4. The browser requests the script file. Meanwhile, the parser blocks and stops parsing the other HTML on your page.
  5. After some time the script is downloaded and subsequently executed.
  6. The parser continues parsing the rest of the HTML document.

Step 4 causes a bad user experience. Your website basically stops loading until you’ve downloaded all scripts. If there’s one thing that users hate it’s waiting for a website to load.

Why does this even happen?

Any script can insert its own HTML via document.write() or other DOM manipulations. This implies that the parser has to wait until the script has been downloaded & executed before it can safely parse the rest of the document. After all, the script could have inserted its own HTML in the document.

However, most javascript developers no longer manipulate the DOM while the document is loading. Instead, they wait until the document has been loaded before modifying it. For example:

<!-- index.html -->
<html>
    <head>
        <title>My Page</title>
        <script type="text/javascript" src="my-script.js"></script>
    </head>
    <body>
        <div id="user-greeting">Welcome back, user</div>
    </body>
</html>

Javascript:

// my-script.js
document.addEventListener("DOMContentLoaded", function() { 
    // this function runs when the DOM is ready, i.e. when the document has been parsed
    document.getElementById("user-greeting").textContent = "Welcome back, Bart";
});

Because your browser does not know my-script.js isn’t going to modify the document until it has been downloaded & executed, the parser stops parsing.

Antiquated recommendation

The old approach to solving this problem was to put  tags at the bottom of your , because this ensures the parser isn’t blocked until the very end.

This approach has its own problem: the browser cannot start downloading the scripts until the entire document is parsed. For larger websites with large scripts & stylesheets, being able to download the script as soon as possible is very important for performance. If your website doesn’t load within 2 seconds, people will go to another website.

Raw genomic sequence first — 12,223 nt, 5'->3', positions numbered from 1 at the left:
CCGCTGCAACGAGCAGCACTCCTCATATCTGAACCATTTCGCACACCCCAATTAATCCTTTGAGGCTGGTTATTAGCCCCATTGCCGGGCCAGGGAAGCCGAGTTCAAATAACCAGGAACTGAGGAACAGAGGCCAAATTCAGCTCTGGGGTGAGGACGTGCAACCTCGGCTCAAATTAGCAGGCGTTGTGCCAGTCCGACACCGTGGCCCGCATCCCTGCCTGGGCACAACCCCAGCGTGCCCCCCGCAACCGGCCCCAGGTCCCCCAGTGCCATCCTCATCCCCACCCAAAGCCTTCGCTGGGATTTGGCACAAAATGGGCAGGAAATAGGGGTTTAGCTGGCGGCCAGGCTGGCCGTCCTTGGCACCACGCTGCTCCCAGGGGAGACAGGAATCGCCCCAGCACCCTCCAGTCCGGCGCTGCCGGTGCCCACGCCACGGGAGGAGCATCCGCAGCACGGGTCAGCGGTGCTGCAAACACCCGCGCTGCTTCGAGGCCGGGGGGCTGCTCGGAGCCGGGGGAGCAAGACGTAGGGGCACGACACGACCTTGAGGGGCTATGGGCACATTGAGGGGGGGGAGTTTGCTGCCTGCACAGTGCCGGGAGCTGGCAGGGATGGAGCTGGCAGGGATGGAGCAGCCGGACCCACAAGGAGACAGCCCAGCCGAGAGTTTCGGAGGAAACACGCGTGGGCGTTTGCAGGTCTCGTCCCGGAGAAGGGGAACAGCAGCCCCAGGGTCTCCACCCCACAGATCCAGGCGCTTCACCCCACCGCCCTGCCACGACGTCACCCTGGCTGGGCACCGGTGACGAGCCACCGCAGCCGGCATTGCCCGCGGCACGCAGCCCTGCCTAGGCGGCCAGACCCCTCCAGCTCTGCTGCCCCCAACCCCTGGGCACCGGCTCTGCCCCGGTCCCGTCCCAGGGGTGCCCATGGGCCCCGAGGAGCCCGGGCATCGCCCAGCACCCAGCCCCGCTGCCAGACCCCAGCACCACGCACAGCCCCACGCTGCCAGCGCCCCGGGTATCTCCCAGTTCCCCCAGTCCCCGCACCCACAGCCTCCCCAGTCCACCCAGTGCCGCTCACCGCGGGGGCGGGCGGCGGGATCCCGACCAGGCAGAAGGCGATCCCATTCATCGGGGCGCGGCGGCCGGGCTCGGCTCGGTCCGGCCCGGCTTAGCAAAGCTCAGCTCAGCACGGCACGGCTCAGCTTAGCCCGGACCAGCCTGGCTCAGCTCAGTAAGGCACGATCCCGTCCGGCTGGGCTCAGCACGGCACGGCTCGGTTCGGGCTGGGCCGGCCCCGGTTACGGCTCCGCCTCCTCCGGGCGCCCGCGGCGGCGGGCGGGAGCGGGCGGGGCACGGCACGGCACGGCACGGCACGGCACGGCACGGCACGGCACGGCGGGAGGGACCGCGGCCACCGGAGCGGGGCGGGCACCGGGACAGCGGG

In an optimal solution, the browser would start downloading your scripts as soon as possible, while at the same time parsing the rest of your document.

The modern approach

Today, browsers support the async and defer attributes on scripts. These attributes tell the browser it’s safe to continue parsing while the scripts are being downloaded.

async

<script type="text/javascript" src="path/to/script1.js" async>
<script type="text/javascript" src="path/to/script2.js" async>

Scripts with the async attribute are executed asynchronously. This means the script is executed as soon as it’s downloaded, without blocking the browser in the meantime.
This implies that it’s possible to script 2 is downloaded & executed before script 1.

According to http://caniuse.com/#feat=script-async, 90% of all browsers support this.

defer

<script type="text/javascript" src="path/to/script1.js" defer>
<script type="text/javascript" src="path/to/script2.js" defer>

Scripts with the defer attribute are executed in order (i.e. first script 1, then script 2). This also does not block the browser.

Unlike async scripts, defer scripts are only executed after the entire document has been loaded.

According to http://caniuse.com/#feat=script-defer, 90% of all browsers support this. 92% support it at least partially.

An important note on browser compatibility: in some circumstances IE <= 9 may execute deferred scripts out of order. If you need to support those browsers, please read this first!

Conclusion

The current state-of-the-art is to put scripts in the <head> tag and use the async or deferattributes. This allows your scripts to be downloaded asap without blocking your browser.

The good thing is that your website should still load correctly on the 20% of browsers that do not support these attributes while speeding up the other 80%.

P.S. See also Google’s explanation: https://developers.google.com/speed/docs/insights/BlockingJS

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how to solve error “[$location:nobase] $location in HTML5 mode requires a tag to be present!”

[Origin]: https://stackoverflow.com/questions/40121747/how-to-solve-error-locationnobase-location-in-html5-mode-requires-a-base

I have no idea how to solve this case.

Error: [$location:nobase] $location in HTML5 mode requires a tag to be present!
http://errors.angularjs.org/1.5.7/$location/nobase at angular.js:68 at $LocationProvider.$get 
(angular.js:13384) at Object.invoke (angular.js:4709) at angular.js:4508 at getService 
(angular.js:4655) at injectionArgs (angular.js:4679) at Object.invoke (angular.js:4701) at 
angular.js:4508 at getService (angular.js:4655) at injectionArgs (angular.js:4679)